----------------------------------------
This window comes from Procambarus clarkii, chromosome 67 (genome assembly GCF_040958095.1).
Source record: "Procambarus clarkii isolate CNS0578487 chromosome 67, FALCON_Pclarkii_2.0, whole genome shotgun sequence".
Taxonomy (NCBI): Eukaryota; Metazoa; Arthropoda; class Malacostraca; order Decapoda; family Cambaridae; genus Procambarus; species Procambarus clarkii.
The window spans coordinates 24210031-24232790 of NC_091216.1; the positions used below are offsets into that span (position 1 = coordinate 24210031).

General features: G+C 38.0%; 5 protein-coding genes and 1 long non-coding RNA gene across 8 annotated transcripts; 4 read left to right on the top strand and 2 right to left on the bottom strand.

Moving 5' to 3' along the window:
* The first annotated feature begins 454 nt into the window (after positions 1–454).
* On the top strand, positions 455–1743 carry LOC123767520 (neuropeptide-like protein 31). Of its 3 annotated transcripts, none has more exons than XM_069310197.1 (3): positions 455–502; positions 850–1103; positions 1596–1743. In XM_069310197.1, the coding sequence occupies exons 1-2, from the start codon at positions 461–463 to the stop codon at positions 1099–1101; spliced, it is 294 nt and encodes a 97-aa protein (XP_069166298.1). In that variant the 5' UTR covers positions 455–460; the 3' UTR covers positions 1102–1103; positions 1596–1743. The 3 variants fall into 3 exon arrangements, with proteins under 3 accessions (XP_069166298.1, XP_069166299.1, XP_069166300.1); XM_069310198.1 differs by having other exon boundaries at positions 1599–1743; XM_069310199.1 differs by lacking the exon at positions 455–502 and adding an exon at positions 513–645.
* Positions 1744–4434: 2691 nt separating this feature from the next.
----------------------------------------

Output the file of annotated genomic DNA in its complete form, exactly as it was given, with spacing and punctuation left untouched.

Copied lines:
This window comes from Procambarus clarkii, chromosome 67 (genome assembly GCF_040958095.1).
Source record: "Procambarus clarkii isolate CNS0578487 chromosome 67, FALCON_Pclarkii_2.0, whole genome shotgun sequence".
Taxonomy (NCBI): Eukaryota; Metazoa; Arthropoda; class Malacostraca; order Decapoda; family Cambaridae; genus Procambarus; species Procambarus clarkii.
The window spans coordinates 24210031-24232790 of NC_091216.1; the positions used below are offsets into that span (position 1 = coordinate 24210031).

General features: G+C 38.0%; 5 protein-coding genes and 1 long non-coding RNA gene across 8 annotated transcripts; 4 read left to right on the top strand and 2 right to left on the bottom strand.

Moving 5' to 3' along the window:
* The first annotated feature begins 454 nt into the window (after positions 1–454).
* On the top strand, positions 455–1743 carry LOC123767520 (neuropeptide-like protein 31). Of its 3 annotated transcripts, none has more exons than XM_069310197.1 (3): positions 455–502; positions 850–1103; positions 1596–1743. In XM_069310197.1, the coding sequence occupies exons 1-2, from the start codon at positions 461–463 to the stop codon at positions 1099–1101; spliced, it is 294 nt and encodes a 97-aa protein (XP_069166298.1). In that variant the 5' UTR covers positions 455–460; the 3' UTR covers positions 1102–1103; positions 1596–1743. The 3 variants fall into 3 exon arrangements, with proteins under 3 accessions (XP_069166298.1, XP_069166299.1, XP_069166300.1); XM_069310198.1 differs by having other exon boundaries at positions 1599–1743; XM_069310199.1 differs by lacking the exon at positions 455–502 and adding an exon at positions 513–645.
* Positions 1744–4434: 2691 nt separating this feature from the next.